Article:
Editorial: Let's not train in vain

The Teachers Council is on its way out. It's a decision that so far hasn't been widely lamented by the public. Rightly or wrongly - we'll go with rightly - the council hasn't been celebrated for its successes, nor its openness, when it comes to keeping the profession honest.

The Government's decision to replace the council with an independent statutory body to be called the Education Council of Aotearoa New Zealand (EDUCANZ) should deliver something better than the existing holy huddle of teachers.

But right now we have a transitional stage and that's often a lumpen time for bodies that still have a job to do.

At least there's been feistiness, of late, from within the bowels of the council's much-maligned disciplinary tribunal, where member Patrick Walsh has been raising serious criticisms about teacher training.

Last week the six-year tribunal veteran said that at times the quality of training around professional boundaries and student safety was non-existent and that some teachers were so concerned with thinking they needed to be friends with students that they accepted inappropriate gifts and invitations because they were flattered.

Texting and social media, including Facebook, had also contributed to the blurring of the line on what was acceptable between teachers and students, he said.

It's hard to argue with that, given cases ranging from criminality to the perfectly legal but screamingly inappropriate conduct of one teacher who accepted a gift of underwear.

We should note, however, the follow-up public criticisms that people dumb enough not to independently recognise the perils of such a gift were quite possibly too dumb to be teachers for that reason alone and no amount of training would change that.

Now Mr Walsh has an unassailably good reason to call, again, on education providers to lift their game.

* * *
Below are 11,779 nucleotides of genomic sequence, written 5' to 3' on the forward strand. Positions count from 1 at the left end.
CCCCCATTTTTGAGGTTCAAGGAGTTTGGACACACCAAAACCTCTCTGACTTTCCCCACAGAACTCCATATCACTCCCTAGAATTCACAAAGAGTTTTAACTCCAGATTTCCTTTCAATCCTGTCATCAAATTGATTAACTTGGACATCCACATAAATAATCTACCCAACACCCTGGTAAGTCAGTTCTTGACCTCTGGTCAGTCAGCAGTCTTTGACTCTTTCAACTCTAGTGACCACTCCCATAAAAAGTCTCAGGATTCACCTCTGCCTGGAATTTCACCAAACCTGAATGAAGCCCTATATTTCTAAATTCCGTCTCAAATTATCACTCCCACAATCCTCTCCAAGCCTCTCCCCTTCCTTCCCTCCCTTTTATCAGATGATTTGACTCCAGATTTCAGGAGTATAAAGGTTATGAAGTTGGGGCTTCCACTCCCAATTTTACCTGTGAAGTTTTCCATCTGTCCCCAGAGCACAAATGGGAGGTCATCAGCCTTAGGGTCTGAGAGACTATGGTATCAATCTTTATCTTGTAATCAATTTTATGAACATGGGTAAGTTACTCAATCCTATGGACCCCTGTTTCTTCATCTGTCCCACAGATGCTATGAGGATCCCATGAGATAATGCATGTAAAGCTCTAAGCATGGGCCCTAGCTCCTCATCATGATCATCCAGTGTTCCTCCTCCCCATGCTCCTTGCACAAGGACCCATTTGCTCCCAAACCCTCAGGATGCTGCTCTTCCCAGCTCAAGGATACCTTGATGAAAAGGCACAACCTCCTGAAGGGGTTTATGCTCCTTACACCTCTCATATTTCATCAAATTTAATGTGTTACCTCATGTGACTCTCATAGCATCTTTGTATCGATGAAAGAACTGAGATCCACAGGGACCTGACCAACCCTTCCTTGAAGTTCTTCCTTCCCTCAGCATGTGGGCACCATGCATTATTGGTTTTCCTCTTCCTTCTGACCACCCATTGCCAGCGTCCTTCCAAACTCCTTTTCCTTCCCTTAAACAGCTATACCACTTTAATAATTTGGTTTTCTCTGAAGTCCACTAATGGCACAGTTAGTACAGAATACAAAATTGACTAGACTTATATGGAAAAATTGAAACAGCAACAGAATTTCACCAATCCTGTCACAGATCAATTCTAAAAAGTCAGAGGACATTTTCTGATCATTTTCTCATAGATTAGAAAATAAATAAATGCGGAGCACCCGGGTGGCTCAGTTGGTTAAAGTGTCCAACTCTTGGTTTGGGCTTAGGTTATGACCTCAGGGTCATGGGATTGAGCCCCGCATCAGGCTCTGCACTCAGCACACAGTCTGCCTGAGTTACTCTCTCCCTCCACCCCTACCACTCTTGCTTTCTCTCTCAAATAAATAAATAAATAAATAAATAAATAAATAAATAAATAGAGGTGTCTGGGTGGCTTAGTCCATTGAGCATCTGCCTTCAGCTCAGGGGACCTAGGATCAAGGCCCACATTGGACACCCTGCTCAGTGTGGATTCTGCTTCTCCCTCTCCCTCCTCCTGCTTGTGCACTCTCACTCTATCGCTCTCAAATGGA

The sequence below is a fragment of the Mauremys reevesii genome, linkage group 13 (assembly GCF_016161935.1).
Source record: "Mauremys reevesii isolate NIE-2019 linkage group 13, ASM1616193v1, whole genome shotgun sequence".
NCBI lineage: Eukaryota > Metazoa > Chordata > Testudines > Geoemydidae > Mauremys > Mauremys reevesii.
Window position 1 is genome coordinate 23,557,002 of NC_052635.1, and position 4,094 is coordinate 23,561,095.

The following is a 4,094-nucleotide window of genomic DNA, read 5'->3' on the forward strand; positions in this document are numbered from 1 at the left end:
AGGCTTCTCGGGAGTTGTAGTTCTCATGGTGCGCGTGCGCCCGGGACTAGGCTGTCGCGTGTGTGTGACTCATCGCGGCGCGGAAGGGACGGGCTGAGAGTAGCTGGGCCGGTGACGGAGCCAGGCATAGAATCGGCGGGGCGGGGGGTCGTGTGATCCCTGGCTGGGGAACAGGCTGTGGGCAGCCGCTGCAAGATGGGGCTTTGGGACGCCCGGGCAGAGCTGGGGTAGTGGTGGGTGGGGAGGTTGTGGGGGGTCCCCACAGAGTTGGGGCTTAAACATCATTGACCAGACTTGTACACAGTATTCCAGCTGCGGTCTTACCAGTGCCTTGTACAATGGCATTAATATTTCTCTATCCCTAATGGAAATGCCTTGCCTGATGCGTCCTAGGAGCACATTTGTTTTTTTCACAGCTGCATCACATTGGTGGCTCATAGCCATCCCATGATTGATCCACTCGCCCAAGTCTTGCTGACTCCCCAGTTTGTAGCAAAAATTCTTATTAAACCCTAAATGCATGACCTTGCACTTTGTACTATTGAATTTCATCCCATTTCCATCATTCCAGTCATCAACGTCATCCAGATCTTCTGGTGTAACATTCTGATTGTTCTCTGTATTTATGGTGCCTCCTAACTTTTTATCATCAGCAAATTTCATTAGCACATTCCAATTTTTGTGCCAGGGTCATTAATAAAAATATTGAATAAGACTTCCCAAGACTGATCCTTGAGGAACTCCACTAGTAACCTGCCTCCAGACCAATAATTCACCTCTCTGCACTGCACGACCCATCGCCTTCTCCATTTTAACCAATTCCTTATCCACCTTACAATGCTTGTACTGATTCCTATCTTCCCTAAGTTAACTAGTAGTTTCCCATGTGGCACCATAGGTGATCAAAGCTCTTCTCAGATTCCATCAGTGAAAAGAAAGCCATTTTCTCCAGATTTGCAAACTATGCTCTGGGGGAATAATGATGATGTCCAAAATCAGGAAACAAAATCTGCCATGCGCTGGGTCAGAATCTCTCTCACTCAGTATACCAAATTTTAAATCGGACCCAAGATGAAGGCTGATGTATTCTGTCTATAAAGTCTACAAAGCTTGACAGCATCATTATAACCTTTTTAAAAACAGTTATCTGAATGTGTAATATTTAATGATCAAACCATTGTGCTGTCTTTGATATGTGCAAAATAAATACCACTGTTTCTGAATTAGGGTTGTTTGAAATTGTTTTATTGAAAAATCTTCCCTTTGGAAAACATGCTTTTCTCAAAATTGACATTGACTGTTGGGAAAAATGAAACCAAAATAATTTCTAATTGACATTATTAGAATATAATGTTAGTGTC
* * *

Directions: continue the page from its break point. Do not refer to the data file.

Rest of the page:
The council declined nearly 50 applications for registration last year, leading to criticisms that in many of those cases the training providers were accepting people with drug and assault convictions that certainly should, and in these cases did, render their career ambitions futile.

Education providers are required to vet students applying for teacher training. The problem appears to be the disconnect between simply going through this exercise and then reacting appropriately to the scope to make judgment calls

Hence the withering assertion from Secondary Schools Principals Association president Tom Parsons that a huge variance exists between the standards applied by the training providers and those in the profession.

It's understandable that quite apart from the futility of the training, and the risk that some inappropriate personalities might get through - let's never forget disgraced Northland teacher James Parker - there's also some public concern that inappropriate trainees have been getting class time as part of their studies, closely monitored though it presumably would be.

Mr Walsh's bottom line is a good one: the transition to EDUCANZ affords a chance for a necessary recalibration of teacher training requirements, especially better connection to the standards that the profession, and for that matter the wider public, would insist upon. And when in doubt, children's safety trumps all.

The Southland Times